EGU General Assembly 2022
© Author(s) 2022. This work is distributed under
the Creative Commons Attribution 4.0 License.

Future trends and uncertainties in the Biological Carbon Pump predicted by CMIP6 models

Jamie Wilson1, Oliver Andrews2, and Anna Katavouta3
Jamie Wilson et al.
  • 1School of Earth Sciences, University of Bristol, Bristol, UK (
  • 2School of Geographical Sciences, University of Bristol, Bristol, UK
  • 3National Oceanography Centre, Liverpool, Department of Earth, Ocean and Ecological Sciences, University of Liverpool, Liverpool, UK

A fraction of the carbon fixed in the surface ocean by phytoplankton is isolated away from the atmosphere in the ocean interior with the respiration of sinking detritus (Particles of Organic Carbon: POC) - a process known as the "Biological Carbon Pump'' (BCP). The BCP sequesters ~1700 Pg of dissolved inorganic carbon (DIC) in the ocean beyond the concentration expected solely with physio-chemical drivers, effectively lowering the base-line atmospheric CO2 concentration by ~150-250 ppm. The components that make up the BCP (export production, sinking and remineralisation of POC, ocean ventilation timescales) are all expected to change in response to a changing climate but there is currently low confidence in how these changes will influence the magnitude and direction of the ocean carbon feedback.

Here we quantify the predicted historical and future changes in the Biological Carbon Pump in the latest CMIP6 projections as fully as possible. We find that all models consistently predict that the BCP will accumulate carbon in the ocean interior by 2100, i.e., acting as a sink for atmospheric CO2, albeit contributing only a small fraction (~10%) of the net carbon sink. The accumulation of carbon along with a concurrent decrease in globally integrated export production at 100m is associated with warming-driven stratification. In contrast there is significant disagreement in both the magnitude and direction of global mean trends and spatial patterns of transfer efficiency of POC at 1000m. This uncertainty arises because of the range of processes resolved across the biogeochemical models that influence the sinking and remineralisation rate of POC such as: temperature and oxygen-dependent remineralisation, ballasting, and dependence of sinking velocities on cell size. We demonstrate that these changes in transfer efficiency could likely determine the larger long-term impact of the BCP on atmospheric CO2 beyond 2100. Our results have wider implications for the biogeochemical cycling of nutrients and oxygen as well as implications for future impacts on twilight zone ecology.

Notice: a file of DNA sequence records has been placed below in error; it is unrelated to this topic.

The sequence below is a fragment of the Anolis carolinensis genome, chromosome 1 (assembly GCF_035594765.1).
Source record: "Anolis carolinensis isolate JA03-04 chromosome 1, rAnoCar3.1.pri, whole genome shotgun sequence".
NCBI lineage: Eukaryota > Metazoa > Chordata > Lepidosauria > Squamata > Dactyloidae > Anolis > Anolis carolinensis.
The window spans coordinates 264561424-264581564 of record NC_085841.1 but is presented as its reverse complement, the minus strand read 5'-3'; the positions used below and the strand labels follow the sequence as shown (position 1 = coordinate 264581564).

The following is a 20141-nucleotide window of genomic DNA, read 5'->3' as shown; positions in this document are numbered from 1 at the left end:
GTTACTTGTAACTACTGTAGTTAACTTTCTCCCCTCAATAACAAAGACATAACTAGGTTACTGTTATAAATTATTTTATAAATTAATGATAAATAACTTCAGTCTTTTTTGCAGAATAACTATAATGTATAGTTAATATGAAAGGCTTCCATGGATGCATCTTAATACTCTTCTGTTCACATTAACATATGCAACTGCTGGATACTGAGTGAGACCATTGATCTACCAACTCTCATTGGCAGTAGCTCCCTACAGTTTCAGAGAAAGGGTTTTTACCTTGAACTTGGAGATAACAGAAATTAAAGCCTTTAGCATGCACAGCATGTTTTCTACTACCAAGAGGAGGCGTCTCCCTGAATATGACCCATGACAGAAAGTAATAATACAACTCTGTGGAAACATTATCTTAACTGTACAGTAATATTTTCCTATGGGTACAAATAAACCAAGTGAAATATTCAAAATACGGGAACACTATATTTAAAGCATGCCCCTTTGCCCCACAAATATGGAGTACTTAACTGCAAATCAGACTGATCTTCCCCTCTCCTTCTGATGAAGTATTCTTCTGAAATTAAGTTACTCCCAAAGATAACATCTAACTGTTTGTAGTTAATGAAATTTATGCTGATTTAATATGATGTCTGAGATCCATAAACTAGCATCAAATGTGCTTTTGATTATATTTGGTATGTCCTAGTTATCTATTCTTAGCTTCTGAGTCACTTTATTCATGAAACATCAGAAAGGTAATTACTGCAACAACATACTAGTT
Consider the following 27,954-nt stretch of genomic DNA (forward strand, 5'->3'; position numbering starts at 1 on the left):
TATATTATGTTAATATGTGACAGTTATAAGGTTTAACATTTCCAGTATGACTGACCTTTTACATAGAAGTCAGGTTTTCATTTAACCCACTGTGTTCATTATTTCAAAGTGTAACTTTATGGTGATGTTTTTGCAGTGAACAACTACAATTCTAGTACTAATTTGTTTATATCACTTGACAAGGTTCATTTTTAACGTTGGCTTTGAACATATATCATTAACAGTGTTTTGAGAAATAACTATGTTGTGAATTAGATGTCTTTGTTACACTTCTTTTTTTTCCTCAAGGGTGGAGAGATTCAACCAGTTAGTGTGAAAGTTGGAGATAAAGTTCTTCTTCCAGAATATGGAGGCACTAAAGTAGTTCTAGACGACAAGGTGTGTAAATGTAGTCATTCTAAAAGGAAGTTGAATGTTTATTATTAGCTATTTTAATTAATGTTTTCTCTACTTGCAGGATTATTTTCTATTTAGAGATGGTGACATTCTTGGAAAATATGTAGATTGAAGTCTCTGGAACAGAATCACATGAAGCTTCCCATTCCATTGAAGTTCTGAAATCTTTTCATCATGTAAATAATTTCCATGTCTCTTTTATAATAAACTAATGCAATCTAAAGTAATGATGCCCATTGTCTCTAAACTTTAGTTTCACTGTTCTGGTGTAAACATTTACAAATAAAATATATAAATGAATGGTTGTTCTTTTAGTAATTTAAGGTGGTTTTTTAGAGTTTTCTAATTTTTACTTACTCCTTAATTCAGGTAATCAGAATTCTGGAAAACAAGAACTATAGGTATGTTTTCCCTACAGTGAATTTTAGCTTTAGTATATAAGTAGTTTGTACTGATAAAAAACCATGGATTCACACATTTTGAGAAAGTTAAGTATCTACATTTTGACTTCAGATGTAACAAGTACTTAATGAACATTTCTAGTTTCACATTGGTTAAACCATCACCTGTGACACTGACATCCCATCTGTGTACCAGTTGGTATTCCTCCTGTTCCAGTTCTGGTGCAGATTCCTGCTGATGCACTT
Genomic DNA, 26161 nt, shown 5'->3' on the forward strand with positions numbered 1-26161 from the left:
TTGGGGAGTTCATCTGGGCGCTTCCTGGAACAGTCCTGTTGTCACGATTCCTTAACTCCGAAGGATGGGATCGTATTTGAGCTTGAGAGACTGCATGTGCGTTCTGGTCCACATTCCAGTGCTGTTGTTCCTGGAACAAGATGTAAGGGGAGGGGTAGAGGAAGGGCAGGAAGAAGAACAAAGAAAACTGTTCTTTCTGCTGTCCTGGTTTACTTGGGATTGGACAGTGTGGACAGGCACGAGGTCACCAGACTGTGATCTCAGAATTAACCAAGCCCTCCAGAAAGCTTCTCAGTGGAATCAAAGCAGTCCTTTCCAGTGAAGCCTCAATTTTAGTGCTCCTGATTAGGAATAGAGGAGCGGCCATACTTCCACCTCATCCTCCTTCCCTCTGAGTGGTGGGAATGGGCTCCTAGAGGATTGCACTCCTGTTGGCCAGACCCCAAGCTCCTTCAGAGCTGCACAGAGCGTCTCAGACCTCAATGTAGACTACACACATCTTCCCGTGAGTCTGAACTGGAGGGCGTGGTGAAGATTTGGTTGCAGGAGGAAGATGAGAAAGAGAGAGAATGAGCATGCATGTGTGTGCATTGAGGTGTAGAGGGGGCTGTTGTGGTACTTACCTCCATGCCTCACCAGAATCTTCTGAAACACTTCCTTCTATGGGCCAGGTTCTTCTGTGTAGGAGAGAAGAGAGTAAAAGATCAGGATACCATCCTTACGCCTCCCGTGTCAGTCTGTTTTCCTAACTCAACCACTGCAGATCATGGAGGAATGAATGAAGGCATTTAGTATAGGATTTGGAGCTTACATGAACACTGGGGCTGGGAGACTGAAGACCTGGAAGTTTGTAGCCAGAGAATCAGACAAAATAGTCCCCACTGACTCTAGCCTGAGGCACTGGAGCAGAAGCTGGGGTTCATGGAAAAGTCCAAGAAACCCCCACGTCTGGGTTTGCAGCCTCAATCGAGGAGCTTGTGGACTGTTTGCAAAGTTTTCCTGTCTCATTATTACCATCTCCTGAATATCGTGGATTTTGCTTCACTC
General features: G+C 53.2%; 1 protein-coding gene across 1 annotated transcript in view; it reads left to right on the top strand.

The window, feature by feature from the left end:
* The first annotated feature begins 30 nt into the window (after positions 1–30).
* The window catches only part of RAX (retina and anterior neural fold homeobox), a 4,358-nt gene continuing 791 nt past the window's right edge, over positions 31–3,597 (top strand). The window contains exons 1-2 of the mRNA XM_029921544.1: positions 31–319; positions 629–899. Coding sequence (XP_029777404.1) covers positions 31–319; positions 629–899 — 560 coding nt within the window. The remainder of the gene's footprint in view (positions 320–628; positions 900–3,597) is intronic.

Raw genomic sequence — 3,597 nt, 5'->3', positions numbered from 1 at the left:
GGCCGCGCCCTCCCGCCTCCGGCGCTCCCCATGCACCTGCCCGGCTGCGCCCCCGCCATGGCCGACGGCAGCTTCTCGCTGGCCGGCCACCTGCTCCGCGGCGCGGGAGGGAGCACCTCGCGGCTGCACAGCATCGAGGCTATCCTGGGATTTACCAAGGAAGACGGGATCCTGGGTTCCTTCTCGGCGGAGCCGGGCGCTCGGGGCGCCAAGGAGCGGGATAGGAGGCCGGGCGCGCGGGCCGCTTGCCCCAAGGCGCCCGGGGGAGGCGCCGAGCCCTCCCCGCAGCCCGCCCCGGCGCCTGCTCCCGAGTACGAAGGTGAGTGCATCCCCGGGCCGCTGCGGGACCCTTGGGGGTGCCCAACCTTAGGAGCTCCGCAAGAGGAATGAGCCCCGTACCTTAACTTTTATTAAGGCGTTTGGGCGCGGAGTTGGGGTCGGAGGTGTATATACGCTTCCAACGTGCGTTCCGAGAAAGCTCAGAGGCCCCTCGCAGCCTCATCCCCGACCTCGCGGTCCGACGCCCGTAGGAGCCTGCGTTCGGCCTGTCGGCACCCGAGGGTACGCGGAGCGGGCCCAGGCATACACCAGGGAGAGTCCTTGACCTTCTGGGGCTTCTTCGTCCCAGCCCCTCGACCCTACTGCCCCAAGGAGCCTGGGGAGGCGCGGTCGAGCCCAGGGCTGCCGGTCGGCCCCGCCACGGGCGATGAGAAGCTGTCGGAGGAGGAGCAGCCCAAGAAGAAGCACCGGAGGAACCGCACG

How to cite: Wilson, J., Andrews, O., and Katavouta, A.: Future trends and uncertainties in the Biological Carbon Pump predicted by CMIP6 models, EGU General Assembly 2022, Vienna, Austria, 23–27 May 2022, EGU22-13378,, 2022.